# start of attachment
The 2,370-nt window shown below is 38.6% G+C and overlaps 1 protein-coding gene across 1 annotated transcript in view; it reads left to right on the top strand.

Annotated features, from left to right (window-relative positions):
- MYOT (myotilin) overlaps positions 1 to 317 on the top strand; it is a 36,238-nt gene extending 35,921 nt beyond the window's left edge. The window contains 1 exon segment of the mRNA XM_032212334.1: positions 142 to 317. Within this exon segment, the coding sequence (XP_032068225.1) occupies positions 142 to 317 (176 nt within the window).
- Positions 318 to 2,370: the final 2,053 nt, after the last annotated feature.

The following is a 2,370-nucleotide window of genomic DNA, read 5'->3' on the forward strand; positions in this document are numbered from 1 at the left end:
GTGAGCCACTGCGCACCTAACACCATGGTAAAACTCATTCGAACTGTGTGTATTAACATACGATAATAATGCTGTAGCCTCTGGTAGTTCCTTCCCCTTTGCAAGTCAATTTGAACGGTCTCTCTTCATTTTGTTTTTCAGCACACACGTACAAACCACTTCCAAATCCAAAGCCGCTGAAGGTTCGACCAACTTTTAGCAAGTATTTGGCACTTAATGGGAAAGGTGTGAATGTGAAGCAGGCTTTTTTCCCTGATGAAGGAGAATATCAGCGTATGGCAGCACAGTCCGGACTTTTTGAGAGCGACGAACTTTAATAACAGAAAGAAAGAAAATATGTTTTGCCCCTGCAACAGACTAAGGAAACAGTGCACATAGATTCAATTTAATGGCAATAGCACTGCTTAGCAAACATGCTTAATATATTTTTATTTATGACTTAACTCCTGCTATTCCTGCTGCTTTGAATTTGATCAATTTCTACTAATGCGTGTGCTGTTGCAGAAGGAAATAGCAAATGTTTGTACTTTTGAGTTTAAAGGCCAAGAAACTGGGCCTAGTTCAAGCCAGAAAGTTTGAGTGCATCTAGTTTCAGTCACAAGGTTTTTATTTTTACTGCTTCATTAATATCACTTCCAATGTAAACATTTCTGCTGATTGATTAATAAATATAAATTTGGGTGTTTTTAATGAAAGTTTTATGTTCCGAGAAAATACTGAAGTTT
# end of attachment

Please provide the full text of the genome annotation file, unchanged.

The 2,370-nt window shown below is 38.6% G+C and overlaps 1 protein-coding gene across 1 annotated transcript in view; it reads left to right on the top strand.

Annotated features, from left to right (window-relative positions):
- MYOT (myotilin) overlaps positions 1 to 317 on the top strand; it is a 36,238-nt gene extending 35,921 nt beyond the window's left edge. The window contains 1 exon segment of the mRNA XM_032212334.1: positions 142 to 317. Within this exon segment, the coding sequence (XP_032068225.1) occupies positions 142 to 317 (176 nt within the window).
- Positions 318 to 2,370: the final 2,053 nt, after the last annotated feature.

The following is a 2,370-nucleotide window of genomic DNA, read 5'->3' on the forward strand; positions in this document are numbered from 1 at the left end:
GTGAGCCACTGCGCACCTAACACCATGGTAAAACTCATTCGAACTGTGTGTATTAACATACGATAATAATGCTGTAGCCTCTGGTAGTTCCTTCCCCTTTGCAAGTCAATTTGAACGGTCTCTCTTCATTTTGTTTTTCAGCACACACGTACAAACCACTTCCAAATCCAAAGCCGCTGAAGGTTCGACCAACTTTTAGCAAGTATTTGGCACTTAATGGGAAAGGTGTGAATGTGAAGCAGGCTTTTTTCCCTGATGAAGGAGAATATCAGCGTATGGCAGCACAGTCCGGACTTTTTGAGAGCGACGAACTTTAATAACAGAAAGAAAGAAAATATGTTTTGCCCCTGCAACAGACTAAGGAAACAGTGCACATAGATTCAATTTAATGGCAATAGCACTGCTTAGCAAACATGCTTAATATATTTTTATTTATGACTTAACTCCTGCTATTCCTGCTGCTTTGAATTTGATCAATTTCTACTAATGCGTGTGCTGTTGCAGAAGGAAATAGCAAATGTTTGTACTTTTGAGTTTAAAGGCCAAGAAACTGGGCCTAGTTCAAGCCAGAAAGTTTGAGTGCATCTAGTTTCAGTCACAAGGTTTTTATTTTTACTGCTTCATTAATATCACTTCCAATGTAAACATTTCTGCTGATTGATTAATAAATATAAATTTGGGTGTTTTTAATGAAAGTTTTATGTTCCGAGAAAATACTGAAGTTT